Blogger proves TSA body scanners useless

Transcript on Official Blog:

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This video is here to demonstrate that the TSA’s insistence that the nude body scanner program is effective and necessary is nothing but a fraud, just like their claims that the program is safe (radiation what?) and non-invasive (nude pictures who?). This video is not intended to teach anyone how to commit criminal acts, nor is intended to help “the terrorists” — if I could figure this out, I’m sure they’ve long figured it out, and by exposing it to the public, we now have an opportunity to correct it. The scanners are now effectively worthless, as anyone can beat them with virtually no effort. The TSA has been provided this video in advance of it being made public to give them an opportunity to turn off the scanners and revert to the metal detectors. I personally believe they now have no choice but to turn them off.

Please share this video with your family, friends, and most importantly, elected officials in federal government. Make sure they understand that your vote is contingent on them fixing the abuse that 200,000 passengers face from the TSA on a daily basis.

I’d like to thank:

Travel Underground –

Freedom to Travel USA –

Legislators who have stood up to the TSA – especially Dr. Ron Paul & Sen. Rand Paul

…and all those who have both publicly and privately stood up to the TSA.

My legal battle against the TSA’s nude body scanner and pat-down molestation program continues in court, soon with a petition to the U.S. Supreme Court. If you’d like to donate to this effort, send PayPal to: jon [at]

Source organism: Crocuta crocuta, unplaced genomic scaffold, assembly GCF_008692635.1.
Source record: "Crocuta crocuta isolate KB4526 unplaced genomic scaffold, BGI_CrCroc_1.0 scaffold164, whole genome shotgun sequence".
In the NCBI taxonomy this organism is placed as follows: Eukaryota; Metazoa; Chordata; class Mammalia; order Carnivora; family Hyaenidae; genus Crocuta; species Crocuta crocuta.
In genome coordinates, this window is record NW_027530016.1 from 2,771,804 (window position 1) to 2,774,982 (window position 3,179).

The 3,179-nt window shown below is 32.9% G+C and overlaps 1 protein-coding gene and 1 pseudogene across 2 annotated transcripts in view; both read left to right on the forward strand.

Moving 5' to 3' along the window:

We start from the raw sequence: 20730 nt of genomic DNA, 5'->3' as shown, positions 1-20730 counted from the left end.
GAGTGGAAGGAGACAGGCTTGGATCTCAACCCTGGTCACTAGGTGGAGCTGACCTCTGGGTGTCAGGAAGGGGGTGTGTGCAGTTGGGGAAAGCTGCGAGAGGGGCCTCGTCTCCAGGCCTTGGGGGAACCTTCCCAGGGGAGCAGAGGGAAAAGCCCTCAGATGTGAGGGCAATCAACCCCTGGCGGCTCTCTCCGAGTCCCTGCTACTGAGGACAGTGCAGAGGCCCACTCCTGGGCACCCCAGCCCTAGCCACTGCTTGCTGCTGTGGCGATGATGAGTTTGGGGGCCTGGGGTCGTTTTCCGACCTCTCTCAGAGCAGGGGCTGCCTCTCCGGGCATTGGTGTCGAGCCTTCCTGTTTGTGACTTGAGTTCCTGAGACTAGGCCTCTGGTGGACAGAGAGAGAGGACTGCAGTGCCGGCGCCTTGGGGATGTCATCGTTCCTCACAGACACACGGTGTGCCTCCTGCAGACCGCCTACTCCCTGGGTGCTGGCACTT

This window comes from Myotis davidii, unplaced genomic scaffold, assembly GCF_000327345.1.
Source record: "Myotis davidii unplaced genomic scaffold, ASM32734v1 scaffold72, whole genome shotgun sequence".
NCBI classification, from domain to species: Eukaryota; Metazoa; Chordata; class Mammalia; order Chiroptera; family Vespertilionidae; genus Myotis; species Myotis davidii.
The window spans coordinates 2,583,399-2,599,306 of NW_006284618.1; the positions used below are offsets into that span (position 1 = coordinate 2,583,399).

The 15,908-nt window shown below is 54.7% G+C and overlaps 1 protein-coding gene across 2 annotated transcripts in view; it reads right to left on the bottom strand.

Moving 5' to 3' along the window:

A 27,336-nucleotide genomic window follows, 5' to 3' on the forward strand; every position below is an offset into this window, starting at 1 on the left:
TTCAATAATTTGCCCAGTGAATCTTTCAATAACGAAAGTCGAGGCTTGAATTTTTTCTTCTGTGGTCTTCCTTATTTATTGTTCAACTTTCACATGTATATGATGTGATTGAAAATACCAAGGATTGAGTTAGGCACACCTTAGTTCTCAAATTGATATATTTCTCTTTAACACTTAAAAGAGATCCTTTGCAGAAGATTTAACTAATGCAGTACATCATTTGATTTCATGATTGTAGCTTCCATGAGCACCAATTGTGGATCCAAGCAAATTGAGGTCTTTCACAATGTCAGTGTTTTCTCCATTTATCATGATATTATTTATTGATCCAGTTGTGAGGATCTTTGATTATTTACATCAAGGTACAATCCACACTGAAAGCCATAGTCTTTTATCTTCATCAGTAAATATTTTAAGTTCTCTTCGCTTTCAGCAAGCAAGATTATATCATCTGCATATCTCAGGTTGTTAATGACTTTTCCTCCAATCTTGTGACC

Israeli Security Expert to Canada: ‘Full Body Scanners Useless’

An Israeli security expert tells Canada its full-body scanners are useless. “I can overcome them with enough explosives to bring down a Boeing 747.”

4-25-10 An Israeli security expert told Canadian officials their multi-million-dollar investment in full-body scanners for airports across the country was “useless” and could easily be hoodwinked by terrorists.

Rafi Sela, former chief of security at the Israel Airport Authority, spoke with members of Canada’s House of Commons Transport Committee via video hookup from Kfar Vradim last Thursday. He told the lawmakers, who were investigating the state of Canada’s aviation safety, that the 44 imaging machines – each costing $250,000 – were a response that was too little and too late.

Sela, who helped design the security system at Ben-Gurion International Airport, has some 30 years’ experience in the field. He warned the lawmakers, “You are reacting to incidents instead of being one step ahead of them” when the acquisition of the scanners was announced, days after a Nigerian national tried to blow up a U.S. airliner in December.

“I don’t know why everybody is running to buy these expensive and useless machines,” Sela commented. “I can overcome the body scanners with enough explosives to bring down a Boeing 747. That’s why we haven’t put them in our airport.”

Junior Transport Minister Rob Merrifield contended that the scanners met the country’s “stringent requirements,” adding that “full-body scanners are used by dozens of countries around the world and are considered one of the most effective methods of screening.”

The scanners are being used for secondary screening to detect non-metallic threats. A passenger may choose a physical “pat-down” instead, according to the Vancouver Sun; some with specific medical conditions or implants may not be able to pass through the scanner.

University of Ottawa aviation security expert and political scientist Mark Salter also testified, agreeing with Merrifield that the scanners were a “genuine leap forward” and calling them a “much better mouse trap.”

Sela recommended instead that Canada use a “trusted traveller” system that sorted pre-approved, low-risk passengers, who could quickly be moved on with an expedited screening process, from those who might require more investigation. Such investigation would employ enhanced screening areas where automatic sniffing technology could be used to rule out explosives on a person’s body or in baggage. He added that Canadians should also be using behavioral profiling.

Israeli security officials routinely use both.